Commentary

Selected Criticism

Title:
Transcendentalism
Author:
Asselineau, Roger
Print source:
J.R. LeMaster and Donald D. Kummings, eds., Walt Whitman: An Encyclopedia (New York: Garland Publishing, 1998), reproduced by permission.

Properly speaking, for geographical and social reasons, Walt Whitman was not a transcendentalist, since transcendentalism was a New England phenomenon affecting American scholars and clergymen's relatives. Yet he can be considered the poet of transcendentalism whose coming Emerson had prophesied, but which he failed to be himself, because his poetry was more intellectual than inspired and was, besides, hampered by the straitjacket of traditional prosody. Emerson remained on the threshold of the Promised Land, but his works were the fountain-spring of Whitman's poetry, if we are to believe what Whitman himself said on several occasions, notably to J.T. Trowbridge in 1860: "I was simmering, simmering, simmering; Emerson brought me to a boil" (qtd. in Trowbridge 166). Trowbridge adds: "He freely admitted he could never have written his poems if he had not first 'come to himself,' and that Emerson helped him to 'find himself'" (166). No wonder Whitman addressed Emerson as "Master" in the open letter he appended to the 1856 edition of Leaves of Grass. Later, however, he tried to minimize and even deny Emerson's influence, particularly through the medium of John Burroughs's Notes on Walt Whitman as Poet and Person: "[U]p to the time he published the quarto edition [of 1855] . . . [he] had never read the Essays or Poems of Mr. Emerson at all. This is positively true" (16–17). He was even more categorical in 1887 in a letter to W.S. Kennedy: "It is of no importance whether I had read Emerson before starting L of G or not. The fact happens to be positively that I had not" (Correspondence 4:69).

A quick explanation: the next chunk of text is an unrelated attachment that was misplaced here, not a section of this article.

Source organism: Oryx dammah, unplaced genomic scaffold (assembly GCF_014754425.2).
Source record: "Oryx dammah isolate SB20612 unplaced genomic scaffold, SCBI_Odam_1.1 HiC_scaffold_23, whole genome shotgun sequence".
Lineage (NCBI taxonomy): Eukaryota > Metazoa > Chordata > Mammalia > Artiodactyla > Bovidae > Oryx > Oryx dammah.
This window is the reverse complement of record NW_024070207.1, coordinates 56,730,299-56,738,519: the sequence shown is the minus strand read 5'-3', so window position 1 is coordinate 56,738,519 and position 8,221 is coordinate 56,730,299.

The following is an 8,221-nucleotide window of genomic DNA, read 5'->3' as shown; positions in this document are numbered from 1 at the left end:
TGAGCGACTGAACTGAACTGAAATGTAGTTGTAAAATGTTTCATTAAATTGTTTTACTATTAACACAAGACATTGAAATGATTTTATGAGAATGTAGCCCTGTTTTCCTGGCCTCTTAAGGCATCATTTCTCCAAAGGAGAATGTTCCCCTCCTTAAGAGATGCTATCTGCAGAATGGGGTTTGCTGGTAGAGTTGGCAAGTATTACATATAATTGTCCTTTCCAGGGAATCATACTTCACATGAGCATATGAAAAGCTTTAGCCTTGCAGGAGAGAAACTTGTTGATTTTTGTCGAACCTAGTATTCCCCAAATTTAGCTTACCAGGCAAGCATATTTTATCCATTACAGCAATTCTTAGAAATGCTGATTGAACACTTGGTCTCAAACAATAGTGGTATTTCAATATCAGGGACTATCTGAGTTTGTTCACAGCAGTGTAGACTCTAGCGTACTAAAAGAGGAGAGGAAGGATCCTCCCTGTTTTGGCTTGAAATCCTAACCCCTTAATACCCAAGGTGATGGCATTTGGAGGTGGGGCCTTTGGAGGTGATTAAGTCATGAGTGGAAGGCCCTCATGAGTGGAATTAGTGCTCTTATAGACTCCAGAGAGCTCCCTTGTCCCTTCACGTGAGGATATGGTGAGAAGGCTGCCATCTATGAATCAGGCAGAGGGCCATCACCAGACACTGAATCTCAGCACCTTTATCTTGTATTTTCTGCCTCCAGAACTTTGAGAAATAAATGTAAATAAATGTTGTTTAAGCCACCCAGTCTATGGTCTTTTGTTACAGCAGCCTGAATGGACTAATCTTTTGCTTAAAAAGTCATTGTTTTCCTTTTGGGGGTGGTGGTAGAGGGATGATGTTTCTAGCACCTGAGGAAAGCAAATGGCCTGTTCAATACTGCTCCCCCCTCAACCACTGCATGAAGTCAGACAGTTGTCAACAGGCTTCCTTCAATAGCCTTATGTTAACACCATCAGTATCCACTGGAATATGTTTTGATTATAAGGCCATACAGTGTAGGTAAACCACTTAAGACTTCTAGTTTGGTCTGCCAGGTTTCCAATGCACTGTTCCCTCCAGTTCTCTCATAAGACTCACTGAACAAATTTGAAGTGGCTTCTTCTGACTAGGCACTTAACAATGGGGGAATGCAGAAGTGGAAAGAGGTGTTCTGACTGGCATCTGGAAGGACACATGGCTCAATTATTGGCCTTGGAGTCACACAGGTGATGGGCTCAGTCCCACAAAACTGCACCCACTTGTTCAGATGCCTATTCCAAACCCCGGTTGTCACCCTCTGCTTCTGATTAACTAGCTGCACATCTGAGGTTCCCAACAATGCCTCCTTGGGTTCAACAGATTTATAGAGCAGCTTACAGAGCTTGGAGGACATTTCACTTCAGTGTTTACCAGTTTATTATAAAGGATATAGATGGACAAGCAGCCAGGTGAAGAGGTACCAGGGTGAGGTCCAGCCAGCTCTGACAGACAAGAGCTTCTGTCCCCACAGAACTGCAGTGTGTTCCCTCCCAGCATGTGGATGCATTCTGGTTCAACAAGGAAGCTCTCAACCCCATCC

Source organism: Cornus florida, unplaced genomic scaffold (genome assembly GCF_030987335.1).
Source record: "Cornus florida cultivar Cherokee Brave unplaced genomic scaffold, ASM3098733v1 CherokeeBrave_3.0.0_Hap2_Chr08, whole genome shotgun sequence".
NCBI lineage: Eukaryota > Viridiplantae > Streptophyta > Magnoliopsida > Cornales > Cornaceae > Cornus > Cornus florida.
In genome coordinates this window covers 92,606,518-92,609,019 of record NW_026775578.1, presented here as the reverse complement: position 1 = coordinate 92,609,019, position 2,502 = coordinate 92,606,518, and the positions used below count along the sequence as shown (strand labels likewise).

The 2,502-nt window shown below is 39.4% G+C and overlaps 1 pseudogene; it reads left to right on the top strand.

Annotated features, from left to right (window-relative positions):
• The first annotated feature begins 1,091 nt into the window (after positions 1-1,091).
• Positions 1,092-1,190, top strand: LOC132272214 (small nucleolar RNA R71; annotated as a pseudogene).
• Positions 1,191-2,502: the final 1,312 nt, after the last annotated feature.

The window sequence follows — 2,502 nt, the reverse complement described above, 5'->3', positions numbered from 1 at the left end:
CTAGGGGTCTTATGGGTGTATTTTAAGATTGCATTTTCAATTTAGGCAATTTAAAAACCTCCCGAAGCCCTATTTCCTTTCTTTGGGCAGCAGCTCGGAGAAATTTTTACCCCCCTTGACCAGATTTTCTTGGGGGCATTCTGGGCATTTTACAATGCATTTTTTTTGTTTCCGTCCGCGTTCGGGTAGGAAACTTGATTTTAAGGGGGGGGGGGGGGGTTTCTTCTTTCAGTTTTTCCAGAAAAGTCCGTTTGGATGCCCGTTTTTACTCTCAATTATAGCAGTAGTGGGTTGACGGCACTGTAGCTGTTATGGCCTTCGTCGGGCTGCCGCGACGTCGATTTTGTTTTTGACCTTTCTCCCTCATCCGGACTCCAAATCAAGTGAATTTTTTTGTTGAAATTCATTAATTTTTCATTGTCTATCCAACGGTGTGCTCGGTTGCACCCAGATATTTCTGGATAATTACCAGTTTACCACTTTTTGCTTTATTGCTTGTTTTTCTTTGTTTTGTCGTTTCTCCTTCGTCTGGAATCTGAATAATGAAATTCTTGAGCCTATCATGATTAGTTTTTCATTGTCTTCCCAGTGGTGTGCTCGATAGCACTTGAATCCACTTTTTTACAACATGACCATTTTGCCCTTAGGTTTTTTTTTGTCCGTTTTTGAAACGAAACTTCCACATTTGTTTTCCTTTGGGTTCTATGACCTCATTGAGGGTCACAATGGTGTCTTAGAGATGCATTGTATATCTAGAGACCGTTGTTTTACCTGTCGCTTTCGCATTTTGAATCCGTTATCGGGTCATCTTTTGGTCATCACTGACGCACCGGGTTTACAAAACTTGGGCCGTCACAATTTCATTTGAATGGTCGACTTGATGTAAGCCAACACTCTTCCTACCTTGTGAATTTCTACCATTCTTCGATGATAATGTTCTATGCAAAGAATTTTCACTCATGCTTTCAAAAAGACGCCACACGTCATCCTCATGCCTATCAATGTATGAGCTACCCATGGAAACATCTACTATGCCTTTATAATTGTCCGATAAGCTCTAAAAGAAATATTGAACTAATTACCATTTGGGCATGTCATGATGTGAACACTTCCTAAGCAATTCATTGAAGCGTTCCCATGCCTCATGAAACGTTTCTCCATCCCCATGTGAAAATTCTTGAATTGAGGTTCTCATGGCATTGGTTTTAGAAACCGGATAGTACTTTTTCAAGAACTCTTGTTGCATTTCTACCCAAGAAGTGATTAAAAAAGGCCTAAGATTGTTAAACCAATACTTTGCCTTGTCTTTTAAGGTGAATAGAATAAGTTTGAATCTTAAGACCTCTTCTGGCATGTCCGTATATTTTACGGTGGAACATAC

Actually, whether Emerson was the direct source of Whitman's ideas or not, the fact remains that there are striking similarities between the main themes of Leaves of Grass and the basic tenets of New England transcendentalism. First of all, both Emerson and Whitman had the revelation of the existence of God in the course of a mystical experience. "Standing on the bare ground," Emerson felt "the currents of the Universal Being circulate through me" and "became part or parcel of God" (Emerson 10). Similarly, Whitman on "a transparent summer morning" discovered "the peace and knowledge that pass all the argument of the earth" and knew that the "spirit of God is the brother of my own" ("Song of Myself," section 5). He never used the word "oversoul," as did Emerson, but his "general soul" ("Chanting the Square Deific," section 4) also circulates through everything that exists and consequently makes all creatures equally divine, men in particular. For Whitman as for Emerson, the true miracles were not those which are reported in the Bible, but the humblest existences around us, the "limitless . . . leaves stiff or drooping in the fields, / And brown ants . . . And mossy scabs of the worm fence, heap'd stones, elder, mullein and poke-weed" ("Song of Myself," section 5). Whitman knew "of nothing else but miracles . . . To me every hour of the light and dark is a miracle, / Every cubic inch of space is a miracle" ("Miracles"). The catalogues he so frequently inserted in his poems were catalogues of miracles. In his eyes, all things were both physical and spiritual presences. "The general soul" was the sum total of innumerable individual souls. According to him, material things have a secret meaning which transcends them. They are symbols; they carry messages. "I hear and behold God in every object. . . . I find letters from God dropt in the street and every one is sign'd by God's name" ("Song of Myself," section 48). Grass is "the handkerchief of the Lord . . . Bearing the owner's name someway in the corners, that we may see and remark, and say Whose?" ("Song of Myself," section 6). "Surely there is something more in each of the trees, some living soul. . . . O spirituality of things!" ("Song at Sunset"). In the same way, for Emerson, "the world is a temple whose walls are covered with emblems, pictures and commandments of the Deity" (454).